I like to keep the hierarchy as flat as possible in my coven. I assume that everyone is an adult and is keen to learn. If they’re not, then they will not progress in the Craft.

The first degree is like exploring a garden. I’ve likened it to the first year after you move into a new house, and you are getting used to the earth and the climatic conditions in your new garden. You wait to see what flowers come up before you plant anything new. In terms of the guild system, it’s the equivalent of the apprentice role. You watch and learn from others, and also learn by doing. It’s okay to make mistakes. You are a member of the priesthood of the Wica, but as yet, you are a priest unto yourself only. What is a priest? Someone who can approach the gods directly.

The second degree enables the person to initiate others. It also means that the person can visit other covens to see how they do things; and in some lines, it means they can hive off. It is like the journeyman role in the guild system, and now the person can train others and is more confident in ritual. They may also have developed a specialism such as healing or divination or herbs. In terms of the garden metaphor, the person is ready to start moving plants around and digging deeper.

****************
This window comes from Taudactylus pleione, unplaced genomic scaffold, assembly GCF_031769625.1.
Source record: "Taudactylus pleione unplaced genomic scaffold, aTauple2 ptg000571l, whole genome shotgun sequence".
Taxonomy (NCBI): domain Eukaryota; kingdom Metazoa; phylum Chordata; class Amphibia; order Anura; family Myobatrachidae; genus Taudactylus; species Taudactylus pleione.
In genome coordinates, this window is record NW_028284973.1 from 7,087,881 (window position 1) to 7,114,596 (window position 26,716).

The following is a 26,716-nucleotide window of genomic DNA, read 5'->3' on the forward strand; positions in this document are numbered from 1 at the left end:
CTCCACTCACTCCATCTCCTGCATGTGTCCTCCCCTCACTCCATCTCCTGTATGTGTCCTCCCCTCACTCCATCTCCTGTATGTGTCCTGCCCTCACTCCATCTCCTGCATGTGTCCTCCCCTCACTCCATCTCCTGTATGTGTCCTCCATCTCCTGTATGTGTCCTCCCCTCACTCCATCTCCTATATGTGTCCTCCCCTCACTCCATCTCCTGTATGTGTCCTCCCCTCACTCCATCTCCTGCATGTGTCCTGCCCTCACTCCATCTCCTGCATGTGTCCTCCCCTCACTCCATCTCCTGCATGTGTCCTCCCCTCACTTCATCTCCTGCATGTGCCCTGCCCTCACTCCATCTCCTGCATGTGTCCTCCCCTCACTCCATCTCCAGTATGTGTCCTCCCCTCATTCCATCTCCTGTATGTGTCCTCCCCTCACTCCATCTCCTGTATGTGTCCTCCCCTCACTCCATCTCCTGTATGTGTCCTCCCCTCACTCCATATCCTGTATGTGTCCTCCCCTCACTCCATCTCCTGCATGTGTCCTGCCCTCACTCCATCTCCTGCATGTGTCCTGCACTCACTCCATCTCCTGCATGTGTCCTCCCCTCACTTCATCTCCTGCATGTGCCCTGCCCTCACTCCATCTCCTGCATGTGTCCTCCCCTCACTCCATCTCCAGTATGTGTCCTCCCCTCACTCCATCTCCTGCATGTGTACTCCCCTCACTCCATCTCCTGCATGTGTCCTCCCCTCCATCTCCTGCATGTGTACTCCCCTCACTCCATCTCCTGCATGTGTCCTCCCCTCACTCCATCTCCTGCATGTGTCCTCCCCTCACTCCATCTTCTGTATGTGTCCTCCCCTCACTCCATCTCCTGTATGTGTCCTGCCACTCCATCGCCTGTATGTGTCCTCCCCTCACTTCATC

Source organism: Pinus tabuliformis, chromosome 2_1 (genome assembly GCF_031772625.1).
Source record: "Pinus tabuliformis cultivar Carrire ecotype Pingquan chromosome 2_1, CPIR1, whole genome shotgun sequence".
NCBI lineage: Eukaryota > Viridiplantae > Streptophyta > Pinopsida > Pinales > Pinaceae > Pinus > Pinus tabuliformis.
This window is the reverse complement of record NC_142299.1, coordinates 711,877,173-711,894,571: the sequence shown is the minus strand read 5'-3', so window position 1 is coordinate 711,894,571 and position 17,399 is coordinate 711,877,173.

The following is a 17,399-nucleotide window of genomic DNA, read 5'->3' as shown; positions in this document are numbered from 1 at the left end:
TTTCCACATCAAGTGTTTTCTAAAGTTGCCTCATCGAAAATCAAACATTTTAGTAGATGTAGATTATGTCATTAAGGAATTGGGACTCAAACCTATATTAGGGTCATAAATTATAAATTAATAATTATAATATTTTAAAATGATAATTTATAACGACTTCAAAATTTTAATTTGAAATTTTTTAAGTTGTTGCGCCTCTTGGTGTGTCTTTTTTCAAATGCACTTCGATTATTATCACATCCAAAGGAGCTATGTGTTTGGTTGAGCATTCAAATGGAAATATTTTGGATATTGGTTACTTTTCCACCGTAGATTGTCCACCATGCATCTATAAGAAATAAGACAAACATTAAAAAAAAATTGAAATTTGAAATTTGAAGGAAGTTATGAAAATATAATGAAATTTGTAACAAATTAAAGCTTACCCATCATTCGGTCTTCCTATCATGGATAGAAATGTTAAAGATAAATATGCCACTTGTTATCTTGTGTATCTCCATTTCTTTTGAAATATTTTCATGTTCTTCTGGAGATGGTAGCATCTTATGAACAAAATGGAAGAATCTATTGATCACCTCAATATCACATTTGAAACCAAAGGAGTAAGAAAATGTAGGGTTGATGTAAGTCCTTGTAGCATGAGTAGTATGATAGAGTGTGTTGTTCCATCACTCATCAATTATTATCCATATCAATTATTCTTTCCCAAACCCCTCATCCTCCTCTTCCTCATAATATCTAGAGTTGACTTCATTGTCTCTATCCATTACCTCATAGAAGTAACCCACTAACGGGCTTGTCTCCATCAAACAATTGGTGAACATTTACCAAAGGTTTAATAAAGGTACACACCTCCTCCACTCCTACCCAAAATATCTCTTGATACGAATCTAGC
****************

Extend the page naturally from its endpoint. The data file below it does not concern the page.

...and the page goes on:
The third degree is the equivalent of the role of master in the guild system. At this point, the person has achieved a level of maturity where they are able to teach others and run a coven, and possibly serve the wider community in some way. In terms of the garden metaphor, the garden is now at a new level of maturity — an understanding has been achieved with it, and the gardener is in harmony with the garden.

Other roles within the coven include the High Priestix, High Priest, and High Priestess. Most covens have two leaders (they could be a High Priestess and High Priest, or two High Priests, two High Priestesses, two High Priestixes, a High Priestix and a High Priest, or a High Priestix and a High Priestess). The leader of the coven is first among equals. They are there to ensure that everything runs smoothly, facilitate the ritual, run the training, and may delegate these tasks to others.